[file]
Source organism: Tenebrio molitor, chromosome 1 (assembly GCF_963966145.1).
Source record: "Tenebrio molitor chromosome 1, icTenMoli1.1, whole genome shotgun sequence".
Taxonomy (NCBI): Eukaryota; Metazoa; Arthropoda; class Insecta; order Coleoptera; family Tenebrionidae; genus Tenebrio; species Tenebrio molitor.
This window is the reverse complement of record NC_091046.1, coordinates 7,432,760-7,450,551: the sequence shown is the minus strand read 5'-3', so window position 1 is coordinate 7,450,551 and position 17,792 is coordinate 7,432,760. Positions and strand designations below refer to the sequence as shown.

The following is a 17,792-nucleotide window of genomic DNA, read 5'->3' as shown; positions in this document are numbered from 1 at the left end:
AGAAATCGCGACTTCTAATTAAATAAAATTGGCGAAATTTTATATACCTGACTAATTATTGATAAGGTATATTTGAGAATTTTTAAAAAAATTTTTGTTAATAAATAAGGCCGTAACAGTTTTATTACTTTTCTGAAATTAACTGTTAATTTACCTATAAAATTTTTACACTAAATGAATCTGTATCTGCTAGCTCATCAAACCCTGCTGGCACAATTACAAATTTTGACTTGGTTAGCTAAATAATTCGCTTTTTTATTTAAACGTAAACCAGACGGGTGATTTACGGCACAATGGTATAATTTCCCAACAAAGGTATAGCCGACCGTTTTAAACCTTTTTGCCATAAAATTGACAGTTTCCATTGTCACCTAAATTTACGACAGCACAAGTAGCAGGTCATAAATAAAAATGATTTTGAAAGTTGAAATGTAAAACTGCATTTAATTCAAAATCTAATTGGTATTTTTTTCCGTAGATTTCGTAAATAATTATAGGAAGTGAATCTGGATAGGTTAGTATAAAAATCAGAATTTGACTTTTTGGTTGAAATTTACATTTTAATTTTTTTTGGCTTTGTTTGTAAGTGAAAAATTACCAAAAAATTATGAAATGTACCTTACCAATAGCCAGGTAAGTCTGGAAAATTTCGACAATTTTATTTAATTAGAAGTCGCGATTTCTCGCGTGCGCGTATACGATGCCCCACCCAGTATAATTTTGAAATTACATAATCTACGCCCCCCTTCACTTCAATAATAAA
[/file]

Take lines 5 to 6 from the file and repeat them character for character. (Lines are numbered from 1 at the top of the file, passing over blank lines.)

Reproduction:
The following is a 17,792-nucleotide window of genomic DNA, read 5'->3' as shown; positions in this document are numbered from 1 at the left end:
AGAAATCGCGACTTCTAATTAAATAAAATTGGCGAAATTTTATATACCTGACTAATTATTGATAAGGTATATTTGAGAATTTTTAAAAAAATTTTTGTTAATAAATAAGGCCGTAACAGTTTTATTACTTTTCTGAAATTAACTGTTAATTTACCTATAAAATTTTTACACTAAATGAATCTGTATCTGCTAGCTCATCAAACCCTGCTGGCACAATTACAAATTTTGACTTGGTTAGCTAAATAATTCGCTTTTTTATTTAAACGTAAACCAGACGGGTGATTTACGGCACAATGGTATAATTTCCCAACAAAGGTATAGCCGACCGTTTTAAACCTTTTTGCCATAAAATTGACAGTTTCCATTGTCACCTAAATTTACGACAGCACAAGTAGCAGGTCATAAATAAAAATGATTTTGAAAGTTGAAATGTAAAACTGCATTTAATTCAAAATCTAATTGGTATTTTTTTCCGTAGATTTCGTAAATAATTATAGGAAGTGAATCTGGATAGGTTAGTATAAAAATCAGAATTTGACTTTTTGGTTGAAATTTACATTTTAATTTTTTTTGGCTTTGTTTGTAAGTGAAAAATTACCAAAAAATTATGAAATGTACCTTACCAATAGCCAGGTAAGTCTGGAAAATTTCGACAATTTTATTTAATTAGAAGTCGCGATTTCTCGCGTGCGCGTATACGATGCCCCACCCAGTATAATTTTGAAATTACATAATCTACGCCCCCCTTCACTTCAATAATAAA